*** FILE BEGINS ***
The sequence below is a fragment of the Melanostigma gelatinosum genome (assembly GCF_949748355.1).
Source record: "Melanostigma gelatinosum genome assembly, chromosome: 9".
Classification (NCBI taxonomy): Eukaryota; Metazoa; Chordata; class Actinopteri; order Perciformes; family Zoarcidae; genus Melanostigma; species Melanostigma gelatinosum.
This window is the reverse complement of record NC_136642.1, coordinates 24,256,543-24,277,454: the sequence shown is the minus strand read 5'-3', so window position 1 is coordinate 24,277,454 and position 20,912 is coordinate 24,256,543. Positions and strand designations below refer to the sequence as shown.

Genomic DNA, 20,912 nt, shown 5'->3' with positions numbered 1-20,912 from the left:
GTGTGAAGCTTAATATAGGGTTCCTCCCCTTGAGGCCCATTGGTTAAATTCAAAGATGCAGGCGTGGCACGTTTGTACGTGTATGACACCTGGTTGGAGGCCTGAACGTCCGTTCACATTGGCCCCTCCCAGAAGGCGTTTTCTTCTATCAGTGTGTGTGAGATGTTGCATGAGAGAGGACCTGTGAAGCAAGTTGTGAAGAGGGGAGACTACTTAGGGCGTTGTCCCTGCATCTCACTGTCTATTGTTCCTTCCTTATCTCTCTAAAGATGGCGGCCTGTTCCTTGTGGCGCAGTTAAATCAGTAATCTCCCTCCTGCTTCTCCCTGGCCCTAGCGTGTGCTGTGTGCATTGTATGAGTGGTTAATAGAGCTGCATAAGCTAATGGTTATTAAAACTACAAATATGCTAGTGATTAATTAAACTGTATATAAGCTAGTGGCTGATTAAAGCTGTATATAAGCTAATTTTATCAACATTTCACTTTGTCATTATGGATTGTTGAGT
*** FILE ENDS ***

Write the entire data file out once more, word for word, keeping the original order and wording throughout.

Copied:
The sequence below is a fragment of the Melanostigma gelatinosum genome (assembly GCF_949748355.1).
Source record: "Melanostigma gelatinosum genome assembly, chromosome: 9".
Classification (NCBI taxonomy): Eukaryota; Metazoa; Chordata; class Actinopteri; order Perciformes; family Zoarcidae; genus Melanostigma; species Melanostigma gelatinosum.
This window is the reverse complement of record NC_136642.1, coordinates 24,256,543-24,277,454: the sequence shown is the minus strand read 5'-3', so window position 1 is coordinate 24,277,454 and position 20,912 is coordinate 24,256,543. Positions and strand designations below refer to the sequence as shown.

Genomic DNA, 20,912 nt, shown 5'->3' with positions numbered 1-20,912 from the left:
GTGTGAAGCTTAATATAGGGTTCCTCCCCTTGAGGCCCATTGGTTAAATTCAAAGATGCAGGCGTGGCACGTTTGTACGTGTATGACACCTGGTTGGAGGCCTGAACGTCCGTTCACATTGGCCCCTCCCAGAAGGCGTTTTCTTCTATCAGTGTGTGTGAGATGTTGCATGAGAGAGGACCTGTGAAGCAAGTTGTGAAGAGGGGAGACTACTTAGGGCGTTGTCCCTGCATCTCACTGTCTATTGTTCCTTCCTTATCTCTCTAAAGATGGCGGCCTGTTCCTTGTGGCGCAGTTAAATCAGTAATCTCCCTCCTGCTTCTCCCTGGCCCTAGCGTGTGCTGTGTGCATTGTATGAGTGGTTAATAGAGCTGCATAAGCTAATGGTTATTAAAACTACAAATATGCTAGTGATTAATTAAACTGTATATAAGCTAGTGGCTGATTAAAGCTGTATATAAGCTAATTTTATCAACATTTCACTTTGTCATTATGGATTGTTGAGT